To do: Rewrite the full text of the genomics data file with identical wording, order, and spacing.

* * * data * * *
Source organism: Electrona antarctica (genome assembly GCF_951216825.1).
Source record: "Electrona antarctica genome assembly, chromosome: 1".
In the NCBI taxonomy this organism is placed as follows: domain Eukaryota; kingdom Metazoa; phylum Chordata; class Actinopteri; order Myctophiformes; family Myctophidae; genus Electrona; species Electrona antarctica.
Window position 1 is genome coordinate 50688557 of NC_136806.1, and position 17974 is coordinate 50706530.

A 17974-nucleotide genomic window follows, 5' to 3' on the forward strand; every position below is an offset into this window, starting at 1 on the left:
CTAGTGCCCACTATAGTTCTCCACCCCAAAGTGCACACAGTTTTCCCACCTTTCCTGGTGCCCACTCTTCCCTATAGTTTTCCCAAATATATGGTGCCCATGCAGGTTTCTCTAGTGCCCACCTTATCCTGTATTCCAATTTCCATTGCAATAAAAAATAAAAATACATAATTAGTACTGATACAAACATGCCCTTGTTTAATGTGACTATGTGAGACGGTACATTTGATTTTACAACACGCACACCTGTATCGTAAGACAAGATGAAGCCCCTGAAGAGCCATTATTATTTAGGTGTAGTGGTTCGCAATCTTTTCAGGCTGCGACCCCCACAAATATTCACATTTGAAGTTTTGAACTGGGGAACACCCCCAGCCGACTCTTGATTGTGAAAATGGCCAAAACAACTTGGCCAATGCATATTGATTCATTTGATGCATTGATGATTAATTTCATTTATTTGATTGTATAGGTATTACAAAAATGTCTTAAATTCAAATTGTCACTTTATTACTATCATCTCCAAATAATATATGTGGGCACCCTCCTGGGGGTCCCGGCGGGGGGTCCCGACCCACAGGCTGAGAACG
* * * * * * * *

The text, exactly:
Source organism: Electrona antarctica (genome assembly GCF_951216825.1).
Source record: "Electrona antarctica genome assembly, chromosome: 1".
In the NCBI taxonomy this organism is placed as follows: domain Eukaryota; kingdom Metazoa; phylum Chordata; class Actinopteri; order Myctophiformes; family Myctophidae; genus Electrona; species Electrona antarctica.
Window position 1 is genome coordinate 50688557 of NC_136806.1, and position 17974 is coordinate 50706530.

A 17974-nucleotide genomic window follows, 5' to 3' on the forward strand; every position below is an offset into this window, starting at 1 on the left:
CTAGTGCCCACTATAGTTCTCCACCCCAAAGTGCACACAGTTTTCCCACCTTTCCTGGTGCCCACTCTTCCCTATAGTTTTCCCAAATATATGGTGCCCATGCAGGTTTCTCTAGTGCCCACCTTATCCTGTATTCCAATTTCCATTGCAATAAAAAATAAAAATACATAATTAGTACTGATACAAACATGCCCTTGTTTAATGTGACTATGTGAGACGGTACATTTGATTTTACAACACGCACACCTGTATCGTAAGACAAGATGAAGCCCCTGAAGAGCCATTATTATTTAGGTGTAGTGGTTCGCAATCTTTTCAGGCTGCGACCCCCACAAATATTCACATTTGAAGTTTTGAACTGGGGAACACCCCCAGCCGACTCTTGATTGTGAAAATGGCCAAAACAACTTGGCCAATGCATATTGATTCATTTGATGCATTGATGATTAATTTCATTTATTTGATTGTATAGGTATTACAAAAATGTCTTAAATTCAAATTGTCACTTTATTACTATCATCTCCAAATAATATATGTGGGCACCCTCCTGGGGGTCCCGGCGGGGGGTCCCGACCCACAGGCTGAGAACG